Writer has her eye on a ‘short’ ca­reer

Calgary Herald - - ENTERTAINMENT - ERIC VOLMERS [email protected]

Naomi K. Lewis’s short story, Eye, is about or­gan do­na­tion and love.

In the four-page of­fer­ing, the love is un­re­quited and the or­gan do­na­tion in­volves, as you may have guessed, an eye.

“With the eye story, it just of oc­curred to me of in a day-dreamy kind of way when I was just think­ing about or­gan do­na­tion,” says Lewis, in an in­ter­view from her home in Cal­gary. “I was think­ing ‘Wouldn’t it be funny if you could do­nate an eye?’ And it went from there.”

Not all of the sto­ries found in Lewis’ new book, I Know Who You Re­mind Me Of (En­field & Wizenty, $29.95) came to her in flashes of mor­bid hu­mour. The writer is noth­ing if not re­fresh­ingly open about the mys­te­ri­ous, var­ied and oc­ca­sion­ally frus­trat­ing ap­proaches in­volved in ush­er­ing an idea from imag­i­na­tion to pa­per.

So while the nine sto­ries in the col­lec­tion may have the­matic links, how they all came to be cer­tainly didn’t fol­low a set for­mula.

Flex, for in­stance, is an in­trigu­ing tale that mixes time-travel and young-man malaise. Not un­like most time-travel tales, it took an un­usual amount of pre­plan­ning and struc­tural scru­tiny.

The clos­ing story, At­tach­ment, in­volves the quirky fam­ily drama that sur­rounds a woman ap­ply­ing to man a cola com­pany’s “first self­con­tained ex­tra-at­mo­spheric rocket and sky­div­ing de­vice.”

It be­gan as a novel but was even­tu­ally re­worked to be­come a 80-page novella, which is told in the form of a cover let­ter, re­sume and end­less col­lec­tion of wither­ingly per­sonal added “notes.”

It was, as Lewis de­scribes it with a laugh, her “failed novel.” Not that she hasn’t suc­ceeded with that form as well. Her tra­jec­tory is ac­tu­ally back­wards when com­pared to most pub­lished writ­ers, go­ing from nov­el­ist to short-story writer.

Her de­but, Cricket in a Fist, was ac­tu­ally writ­ten as a col­lec­tion of short sto­ries when it be­gan life as her mas­ter’s the­sis at the Univer­sity of New Brunswick.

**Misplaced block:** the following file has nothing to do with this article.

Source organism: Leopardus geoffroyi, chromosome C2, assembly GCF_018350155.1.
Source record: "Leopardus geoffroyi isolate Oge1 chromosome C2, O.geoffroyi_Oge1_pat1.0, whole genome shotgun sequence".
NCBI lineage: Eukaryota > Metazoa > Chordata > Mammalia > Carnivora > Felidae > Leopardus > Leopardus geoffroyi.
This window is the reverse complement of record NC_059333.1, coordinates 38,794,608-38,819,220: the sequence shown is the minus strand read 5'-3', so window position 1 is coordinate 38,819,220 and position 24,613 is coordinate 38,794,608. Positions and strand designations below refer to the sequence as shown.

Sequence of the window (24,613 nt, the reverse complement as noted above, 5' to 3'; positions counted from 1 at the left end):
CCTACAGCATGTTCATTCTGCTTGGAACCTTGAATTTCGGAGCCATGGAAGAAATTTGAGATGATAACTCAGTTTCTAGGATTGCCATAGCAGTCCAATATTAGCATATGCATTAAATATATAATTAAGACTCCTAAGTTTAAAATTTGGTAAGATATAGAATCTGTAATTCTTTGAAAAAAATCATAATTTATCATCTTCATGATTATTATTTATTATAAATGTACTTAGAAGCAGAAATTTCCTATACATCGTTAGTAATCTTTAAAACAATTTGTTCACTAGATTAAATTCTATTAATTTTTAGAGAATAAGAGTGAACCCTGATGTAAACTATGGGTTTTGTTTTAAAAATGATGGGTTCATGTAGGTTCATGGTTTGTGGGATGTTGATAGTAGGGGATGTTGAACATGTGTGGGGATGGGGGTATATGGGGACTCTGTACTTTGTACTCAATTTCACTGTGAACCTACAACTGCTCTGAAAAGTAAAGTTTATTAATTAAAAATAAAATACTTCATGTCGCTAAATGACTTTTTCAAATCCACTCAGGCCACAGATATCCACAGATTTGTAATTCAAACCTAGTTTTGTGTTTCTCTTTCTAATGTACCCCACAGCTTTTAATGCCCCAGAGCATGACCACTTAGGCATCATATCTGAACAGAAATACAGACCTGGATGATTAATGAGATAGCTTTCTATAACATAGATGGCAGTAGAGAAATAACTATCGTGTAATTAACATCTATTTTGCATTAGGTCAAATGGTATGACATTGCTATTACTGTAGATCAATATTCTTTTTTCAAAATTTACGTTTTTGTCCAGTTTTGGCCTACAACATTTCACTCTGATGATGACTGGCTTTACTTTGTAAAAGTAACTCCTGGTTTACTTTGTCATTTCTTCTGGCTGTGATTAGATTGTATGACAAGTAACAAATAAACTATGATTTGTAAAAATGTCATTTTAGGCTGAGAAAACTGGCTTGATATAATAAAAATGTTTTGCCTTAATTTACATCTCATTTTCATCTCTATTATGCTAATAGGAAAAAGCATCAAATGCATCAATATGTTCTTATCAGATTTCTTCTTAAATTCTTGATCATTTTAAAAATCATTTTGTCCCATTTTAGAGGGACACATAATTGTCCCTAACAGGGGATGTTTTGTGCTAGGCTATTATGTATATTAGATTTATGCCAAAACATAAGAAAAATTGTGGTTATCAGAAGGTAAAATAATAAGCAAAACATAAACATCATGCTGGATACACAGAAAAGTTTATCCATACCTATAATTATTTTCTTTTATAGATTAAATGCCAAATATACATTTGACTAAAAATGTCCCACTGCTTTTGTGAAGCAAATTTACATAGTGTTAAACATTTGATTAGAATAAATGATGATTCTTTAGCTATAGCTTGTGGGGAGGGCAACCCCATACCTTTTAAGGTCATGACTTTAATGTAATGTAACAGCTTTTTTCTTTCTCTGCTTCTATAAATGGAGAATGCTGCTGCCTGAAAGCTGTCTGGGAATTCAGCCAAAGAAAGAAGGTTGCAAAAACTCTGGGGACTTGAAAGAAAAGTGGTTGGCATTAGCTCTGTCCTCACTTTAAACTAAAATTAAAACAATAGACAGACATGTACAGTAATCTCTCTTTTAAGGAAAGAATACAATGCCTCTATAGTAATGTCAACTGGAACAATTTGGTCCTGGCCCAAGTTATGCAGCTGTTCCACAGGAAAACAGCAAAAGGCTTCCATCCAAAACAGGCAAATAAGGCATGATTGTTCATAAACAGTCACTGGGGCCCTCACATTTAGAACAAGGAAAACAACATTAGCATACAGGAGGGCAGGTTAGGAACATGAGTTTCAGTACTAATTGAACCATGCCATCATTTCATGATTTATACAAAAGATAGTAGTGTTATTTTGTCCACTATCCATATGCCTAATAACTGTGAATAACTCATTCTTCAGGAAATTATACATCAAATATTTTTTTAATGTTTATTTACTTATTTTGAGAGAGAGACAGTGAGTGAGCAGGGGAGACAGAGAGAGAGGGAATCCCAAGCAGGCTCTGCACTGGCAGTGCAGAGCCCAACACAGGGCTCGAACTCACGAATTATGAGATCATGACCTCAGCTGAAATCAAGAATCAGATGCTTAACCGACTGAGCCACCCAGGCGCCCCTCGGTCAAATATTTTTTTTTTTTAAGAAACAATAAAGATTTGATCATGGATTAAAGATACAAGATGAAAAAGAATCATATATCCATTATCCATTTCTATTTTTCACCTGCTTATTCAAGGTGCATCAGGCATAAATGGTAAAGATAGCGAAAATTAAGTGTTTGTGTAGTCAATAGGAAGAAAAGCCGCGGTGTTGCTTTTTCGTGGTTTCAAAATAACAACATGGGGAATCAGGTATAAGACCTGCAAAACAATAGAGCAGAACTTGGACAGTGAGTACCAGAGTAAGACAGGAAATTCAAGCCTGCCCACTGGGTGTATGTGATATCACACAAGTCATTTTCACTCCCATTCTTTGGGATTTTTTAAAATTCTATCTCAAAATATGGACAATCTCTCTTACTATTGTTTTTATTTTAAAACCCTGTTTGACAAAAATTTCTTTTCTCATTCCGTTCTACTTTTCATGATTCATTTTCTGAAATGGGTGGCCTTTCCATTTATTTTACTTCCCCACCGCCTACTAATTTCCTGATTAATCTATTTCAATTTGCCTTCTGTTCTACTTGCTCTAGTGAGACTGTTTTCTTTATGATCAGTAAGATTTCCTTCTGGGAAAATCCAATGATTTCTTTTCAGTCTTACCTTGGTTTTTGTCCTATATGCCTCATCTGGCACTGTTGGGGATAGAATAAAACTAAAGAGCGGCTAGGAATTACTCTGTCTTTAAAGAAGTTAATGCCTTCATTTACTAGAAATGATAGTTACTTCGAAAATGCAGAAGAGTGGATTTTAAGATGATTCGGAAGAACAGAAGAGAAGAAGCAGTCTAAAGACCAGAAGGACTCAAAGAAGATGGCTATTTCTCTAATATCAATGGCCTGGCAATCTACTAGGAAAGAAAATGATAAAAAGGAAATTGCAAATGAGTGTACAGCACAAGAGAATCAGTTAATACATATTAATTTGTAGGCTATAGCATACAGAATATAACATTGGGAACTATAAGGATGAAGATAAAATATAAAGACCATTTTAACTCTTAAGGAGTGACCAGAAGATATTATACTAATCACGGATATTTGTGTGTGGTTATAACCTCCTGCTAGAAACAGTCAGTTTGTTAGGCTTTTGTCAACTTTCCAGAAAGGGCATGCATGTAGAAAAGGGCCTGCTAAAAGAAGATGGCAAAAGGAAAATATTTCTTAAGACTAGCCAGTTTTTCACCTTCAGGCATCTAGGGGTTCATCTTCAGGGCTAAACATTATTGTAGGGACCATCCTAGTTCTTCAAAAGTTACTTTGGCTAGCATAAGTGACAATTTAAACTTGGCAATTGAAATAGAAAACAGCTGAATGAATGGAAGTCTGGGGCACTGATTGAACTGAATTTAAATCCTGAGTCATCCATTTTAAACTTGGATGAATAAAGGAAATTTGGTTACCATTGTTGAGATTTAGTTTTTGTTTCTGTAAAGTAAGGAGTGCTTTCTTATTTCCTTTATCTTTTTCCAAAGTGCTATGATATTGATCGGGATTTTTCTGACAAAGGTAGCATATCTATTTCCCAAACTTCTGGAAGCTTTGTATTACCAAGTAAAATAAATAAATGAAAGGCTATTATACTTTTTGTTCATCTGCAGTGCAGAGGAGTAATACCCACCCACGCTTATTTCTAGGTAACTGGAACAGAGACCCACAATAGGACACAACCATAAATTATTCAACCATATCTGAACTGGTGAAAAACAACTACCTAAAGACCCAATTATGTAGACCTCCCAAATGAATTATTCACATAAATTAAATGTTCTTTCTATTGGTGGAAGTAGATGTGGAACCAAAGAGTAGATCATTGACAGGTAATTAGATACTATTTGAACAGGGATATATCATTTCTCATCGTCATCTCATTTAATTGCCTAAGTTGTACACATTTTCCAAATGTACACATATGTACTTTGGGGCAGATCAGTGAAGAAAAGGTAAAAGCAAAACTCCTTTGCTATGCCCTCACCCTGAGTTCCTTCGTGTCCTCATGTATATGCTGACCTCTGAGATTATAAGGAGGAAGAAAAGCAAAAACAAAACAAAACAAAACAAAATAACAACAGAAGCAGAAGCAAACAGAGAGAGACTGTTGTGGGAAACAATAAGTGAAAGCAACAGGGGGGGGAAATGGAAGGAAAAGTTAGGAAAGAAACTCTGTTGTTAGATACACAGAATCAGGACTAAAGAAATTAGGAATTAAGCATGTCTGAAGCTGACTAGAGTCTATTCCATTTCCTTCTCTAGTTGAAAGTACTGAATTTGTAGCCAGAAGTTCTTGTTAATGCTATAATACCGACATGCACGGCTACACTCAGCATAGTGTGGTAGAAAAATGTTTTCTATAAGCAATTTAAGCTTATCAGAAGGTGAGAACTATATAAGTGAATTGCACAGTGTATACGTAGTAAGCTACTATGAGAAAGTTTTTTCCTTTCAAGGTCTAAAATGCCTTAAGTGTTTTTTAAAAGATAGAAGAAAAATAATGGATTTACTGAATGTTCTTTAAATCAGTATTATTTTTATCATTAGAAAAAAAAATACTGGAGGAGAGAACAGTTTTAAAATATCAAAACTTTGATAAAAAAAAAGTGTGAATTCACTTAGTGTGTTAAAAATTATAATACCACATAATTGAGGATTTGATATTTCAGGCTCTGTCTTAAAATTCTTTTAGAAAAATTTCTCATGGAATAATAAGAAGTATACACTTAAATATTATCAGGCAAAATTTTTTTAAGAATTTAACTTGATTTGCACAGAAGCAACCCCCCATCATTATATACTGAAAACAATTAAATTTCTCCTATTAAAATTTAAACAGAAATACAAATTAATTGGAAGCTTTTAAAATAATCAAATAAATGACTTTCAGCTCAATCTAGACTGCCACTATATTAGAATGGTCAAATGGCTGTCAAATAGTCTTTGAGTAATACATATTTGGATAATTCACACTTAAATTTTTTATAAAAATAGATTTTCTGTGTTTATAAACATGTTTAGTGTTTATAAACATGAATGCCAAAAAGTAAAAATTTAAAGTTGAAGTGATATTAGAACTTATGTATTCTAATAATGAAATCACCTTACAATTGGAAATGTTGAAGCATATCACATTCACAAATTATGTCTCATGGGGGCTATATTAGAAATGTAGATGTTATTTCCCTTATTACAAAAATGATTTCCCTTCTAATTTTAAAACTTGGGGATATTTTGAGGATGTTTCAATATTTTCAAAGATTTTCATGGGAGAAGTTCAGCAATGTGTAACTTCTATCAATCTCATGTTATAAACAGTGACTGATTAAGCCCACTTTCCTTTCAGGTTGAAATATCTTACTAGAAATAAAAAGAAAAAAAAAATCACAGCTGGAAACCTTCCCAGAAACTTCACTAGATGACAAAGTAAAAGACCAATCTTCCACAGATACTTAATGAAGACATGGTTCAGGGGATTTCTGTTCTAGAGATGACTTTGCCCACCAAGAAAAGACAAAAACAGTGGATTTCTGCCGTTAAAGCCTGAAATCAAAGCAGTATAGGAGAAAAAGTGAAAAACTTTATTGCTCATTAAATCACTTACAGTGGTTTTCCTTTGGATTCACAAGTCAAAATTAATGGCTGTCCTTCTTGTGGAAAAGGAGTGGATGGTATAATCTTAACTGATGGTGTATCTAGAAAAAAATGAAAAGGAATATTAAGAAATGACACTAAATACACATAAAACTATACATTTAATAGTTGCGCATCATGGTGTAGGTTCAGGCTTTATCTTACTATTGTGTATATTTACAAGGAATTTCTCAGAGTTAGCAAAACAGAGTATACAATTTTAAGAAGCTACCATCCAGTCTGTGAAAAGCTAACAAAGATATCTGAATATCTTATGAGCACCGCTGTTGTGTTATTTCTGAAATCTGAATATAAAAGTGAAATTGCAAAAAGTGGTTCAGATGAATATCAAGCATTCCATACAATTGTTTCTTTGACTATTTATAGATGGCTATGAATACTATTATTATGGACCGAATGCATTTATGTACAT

Ed­i­tors at Goose Lane Edi­tions, which even­tu­ally pub­lished it in 2008, sug­gested she turn it into a novel.

“I started out writ­ing short sto­ries and I think I’m prob­a­bly go­ing to write more of them,” she says. “It’s my pre­ferred way to write. There’s a lot more

With a novel, it has to take a cer­tain shape. Also, I lose con­trol with nov­els. NAOMI K.

LEWIS

free­dom. With a novel, it has to take a cer­tain shape. Also, I lose con­trol with nov­els. There’s a temp­ta­tion for me to put in too many char­ac­ters and add too many sub­plots and tan­gents. Whereas a short story has to be ti­dier and sim­pler.”

The first two sto­ries found in I Know Who You Re­mind Me Of — Warp and Nix and Six — are told from the point of view of an ado­les­cent girls. But all the sto­ries deal in some way or an­other with youth or the lin­ger­ing ram­i­fi­ca­tions of some­thing that hap­pened when the char­ac­ters were young, whether it be the ill-ad­vised or­gan do­na­tion in Eye or a young pro­tag­o­nist’s equally du­bi­ous de­ci­sion in Warp to pose for a creepy biker’s pho­tog­ra­phy ses­sions dur­ing a de­press­ing fam­ily va­ca­tion.

“I was in­ter­ested in writ­ing about youth, es­pe­cially ado­les­cence, when we are reck­less and try­ing to fig­ure out who we are and our per­son­al­i­ties are kind of amor­phous,” she says. “I find it kind of funny that we can, as adults, feel nos­tal­gia for times that were re­ally not very pleas­ant when they were hap­pen­ing.”

Raised in Ot­tawa, Lewis cur­rently works as an ed­i­tor for Al­berta Views mag­a­zine. That fol­lowed a stint as the writer-in-res­i­dence for Cal­gary Pub­lic Li­brary’s in 2011. I Know Who You Re­mind Me Of was pub­lished as the 2012 Colophon Prize, which comes with $5,000 and a pub­lish­ing con­tract with Win­nipeg’s En­field and Wizenty. Past win­ners have in­cluded W.P. Kin­sella.

For now, Lewis is work­ing on a fol­lowup that will likely be an­other col­lec­tion of linked short sto­ries.

“Right now I feel frus­trated with the con­straints of the novel,” she said. “I don’t know if that’s some­thing I want to do again. I re­ally pre­fer short sto­ries. It’s too bad that there is not a lot of mar­ket for short sto­ries. Pub­lish­ers aren’t ea­ger to take them on. Agents aren’t ea­ger to take them on and read­ers aren’t ea­ger to take them on. Which is un­for­tu­nate, be­cause it’s a re­ally won­der­ful medium. It’s not like a lesser form of the novel. Short story writ­ers aren’t failed nov­el­ists or wannabe nov­el­ists. It’s com­pletely dif­fer­ent.”

John Ma­jors

Naomi K. Lewis has re­leased a col­lec­tion of short sto­ries.

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